Design: Participants will undergo 3 study sessions. In the first session, participants will complete an intravenous alcohol self-administration (IV-ASA) where they will have an open bar phase to determine their baseline level of alcohol consumption in the laboratory, as well as to obtain data on tolerability and subjective measures of alcohol effects. In the second and third sessions, participants will receive a single dose of either nalmefene or placebo, in counter-balanced order, before completing functional magnetic resonance imaging (fMRI) scans and IV-ASA procedures. The fMRI scans will include a task where participants will see cues that indicate the possibility of earning alcohol rewards to examine the neural substrates involved in processing alcohol cues, and a task designed to measure neural responses during anticipation and processing of aversive events. The difference in alcohol self-infusions between the two sessions will be compared between the two genotypic groups.
Outcome measures: The primary outcome measures are: (1) nalmefene-induced changes in IV alcohol self-administration; (2) nalmefene-induced BOLD signal changes in neural regions associated with alcohol reward processing, including ventral striatum, amygdala, and insula.;Secondary outcome measures include: (1) Nalmefene-induced BOLD signal changes in neural processing of aversive stimuli during fMRI; (2) Genotypic modulation (at the OPRM1 118 location) of nalmefene s effects on primary outcome measures (BOLD signal change during alcohol reward processing and IV alcohol self-administration).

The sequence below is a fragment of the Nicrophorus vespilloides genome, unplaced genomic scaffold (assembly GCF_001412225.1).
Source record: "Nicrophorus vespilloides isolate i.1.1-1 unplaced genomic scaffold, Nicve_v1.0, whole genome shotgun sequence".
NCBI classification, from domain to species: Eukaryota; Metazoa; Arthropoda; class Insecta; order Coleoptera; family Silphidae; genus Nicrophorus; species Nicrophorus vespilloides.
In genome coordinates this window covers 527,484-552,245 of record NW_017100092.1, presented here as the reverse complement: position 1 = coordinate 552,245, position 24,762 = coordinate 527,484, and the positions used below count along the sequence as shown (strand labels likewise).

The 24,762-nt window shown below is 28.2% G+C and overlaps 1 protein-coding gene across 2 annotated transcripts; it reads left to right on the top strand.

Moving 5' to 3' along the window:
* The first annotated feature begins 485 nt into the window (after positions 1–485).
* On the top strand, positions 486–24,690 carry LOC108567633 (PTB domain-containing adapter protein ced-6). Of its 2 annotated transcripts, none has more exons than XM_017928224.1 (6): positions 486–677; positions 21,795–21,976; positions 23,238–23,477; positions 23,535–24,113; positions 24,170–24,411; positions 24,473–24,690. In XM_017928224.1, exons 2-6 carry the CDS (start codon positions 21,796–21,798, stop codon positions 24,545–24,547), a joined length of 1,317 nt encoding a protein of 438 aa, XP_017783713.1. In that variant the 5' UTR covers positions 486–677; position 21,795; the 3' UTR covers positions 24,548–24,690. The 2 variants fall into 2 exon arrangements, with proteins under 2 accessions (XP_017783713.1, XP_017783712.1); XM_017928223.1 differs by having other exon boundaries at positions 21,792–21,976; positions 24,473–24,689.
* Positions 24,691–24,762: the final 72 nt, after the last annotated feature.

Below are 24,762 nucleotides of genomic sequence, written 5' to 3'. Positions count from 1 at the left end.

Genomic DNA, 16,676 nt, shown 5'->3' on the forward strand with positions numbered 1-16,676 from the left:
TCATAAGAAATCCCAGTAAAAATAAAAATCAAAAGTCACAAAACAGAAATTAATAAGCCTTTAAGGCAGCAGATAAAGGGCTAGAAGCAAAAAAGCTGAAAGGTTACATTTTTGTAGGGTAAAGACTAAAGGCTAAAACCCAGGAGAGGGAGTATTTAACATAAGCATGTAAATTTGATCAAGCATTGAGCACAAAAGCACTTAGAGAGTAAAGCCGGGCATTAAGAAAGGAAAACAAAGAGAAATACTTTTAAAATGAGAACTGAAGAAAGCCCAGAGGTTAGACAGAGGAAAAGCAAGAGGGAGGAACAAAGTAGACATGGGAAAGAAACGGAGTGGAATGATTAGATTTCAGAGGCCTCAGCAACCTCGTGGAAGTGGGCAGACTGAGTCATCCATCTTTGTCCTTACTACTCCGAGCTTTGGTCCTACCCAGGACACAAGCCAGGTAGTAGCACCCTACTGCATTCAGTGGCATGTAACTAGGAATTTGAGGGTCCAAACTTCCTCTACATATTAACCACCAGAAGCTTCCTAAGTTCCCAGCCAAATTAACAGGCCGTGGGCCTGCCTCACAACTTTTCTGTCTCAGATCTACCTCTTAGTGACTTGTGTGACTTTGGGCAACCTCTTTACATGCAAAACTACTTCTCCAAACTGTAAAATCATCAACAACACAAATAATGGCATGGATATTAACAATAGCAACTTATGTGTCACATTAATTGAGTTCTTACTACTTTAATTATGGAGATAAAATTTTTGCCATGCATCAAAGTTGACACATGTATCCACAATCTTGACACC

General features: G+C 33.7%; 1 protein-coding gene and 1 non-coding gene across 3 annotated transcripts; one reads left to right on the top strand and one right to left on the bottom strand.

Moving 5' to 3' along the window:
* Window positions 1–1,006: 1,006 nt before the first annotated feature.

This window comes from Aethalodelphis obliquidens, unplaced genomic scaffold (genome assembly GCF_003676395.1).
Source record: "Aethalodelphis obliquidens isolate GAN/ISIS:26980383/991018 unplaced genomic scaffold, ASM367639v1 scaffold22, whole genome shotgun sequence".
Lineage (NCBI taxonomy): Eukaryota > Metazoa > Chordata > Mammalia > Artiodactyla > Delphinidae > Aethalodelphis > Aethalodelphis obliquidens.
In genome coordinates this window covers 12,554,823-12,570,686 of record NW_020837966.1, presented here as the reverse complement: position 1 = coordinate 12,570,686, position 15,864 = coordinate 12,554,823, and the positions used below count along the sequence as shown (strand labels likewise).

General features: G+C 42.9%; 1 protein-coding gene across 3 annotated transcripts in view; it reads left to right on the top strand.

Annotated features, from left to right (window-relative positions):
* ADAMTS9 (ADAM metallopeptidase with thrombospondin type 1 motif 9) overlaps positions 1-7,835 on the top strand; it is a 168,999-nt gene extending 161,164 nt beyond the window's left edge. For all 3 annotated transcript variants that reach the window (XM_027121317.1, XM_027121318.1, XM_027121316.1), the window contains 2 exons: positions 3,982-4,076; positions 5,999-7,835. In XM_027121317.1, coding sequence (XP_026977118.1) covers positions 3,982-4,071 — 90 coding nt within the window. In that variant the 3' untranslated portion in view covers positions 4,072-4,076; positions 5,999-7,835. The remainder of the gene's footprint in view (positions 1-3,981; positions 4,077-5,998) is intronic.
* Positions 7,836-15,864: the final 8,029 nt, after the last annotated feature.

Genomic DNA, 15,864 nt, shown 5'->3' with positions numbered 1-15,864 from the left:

|Study Type :||Interventional (Clinical Trial)|
|Estimated Enrollment :||60 participants|
|Intervention Model:||Crossover Assignment|
|Masking:||Double (Participant, Investigator)|
|Official Title:||Effect of Opioid Receptor Modulation on Alcohol Self-Administration and Neural Response to Alcohol Cues in Heavy Drinkers: Role of OPRM1 Gene Variation|
|Actual Study Start Date :||June 8, 2016|
|Estimated Primary Completion Date :||December 31, 2022|
|Estimated Study Completion Date :||December 31, 2023|
single dose nalmefene
Placebo Comparator: Placebo
single dose placebo
Single Dose Placebo
- Nalmefene-induced BOLD signal changes in neural regions associated with alcohol reward processing, including ventral striatum, amygdala, and insula [ Time Frame: Post-administration ]functional MRI measure of brain activation.
- Nalmefene-induced changes in IV alcohol self-administration [ Time Frame: Post-administration ]human laboratory alcohol consumption measure.
- Nalmefene-induced BOLD signal changes in neural processing of aversive stimuli during fMRI [ Time Frame: Post-adminstration ]functional MRI measure of brain activation.
- Genotypic modulation (at the OPRM1 118 location) of Nalmafene's effects on primary outcome measures (BOLD signal change during alcohol reward processing and IV alcohol self-administration). [ Time Frame: Post-administration ]human laboratory alcohol consumption measure.
To learn more about this study, you or your doctor may contact the study research staff using the contact information provided by the sponsor.
Please refer to this study by its ClinicalTrials.gov identifier (NCT number): NCT02639273
|Contact: Vijay A Ramchandani, Ph.D.||(301) 402-8527||NIAAASHPResearch@mail.nih.gov|
|United States, Maryland|
|National Institutes of Health Clinical Center, 9000 Rockville Pike||Recruiting|
|Bethesda, Maryland, United States, 20892|
|Contact: For more information at the NIH Clinical Center contact Office of Patient Recruitment (OPR) 800-411-1222 ext TTY8664111010 email@example.com|
|Principal Investigator:||Vijay A Ramchandani, Ph.D.||National Institute on Alcohol Abuse and Alcoholism (NIAAA)|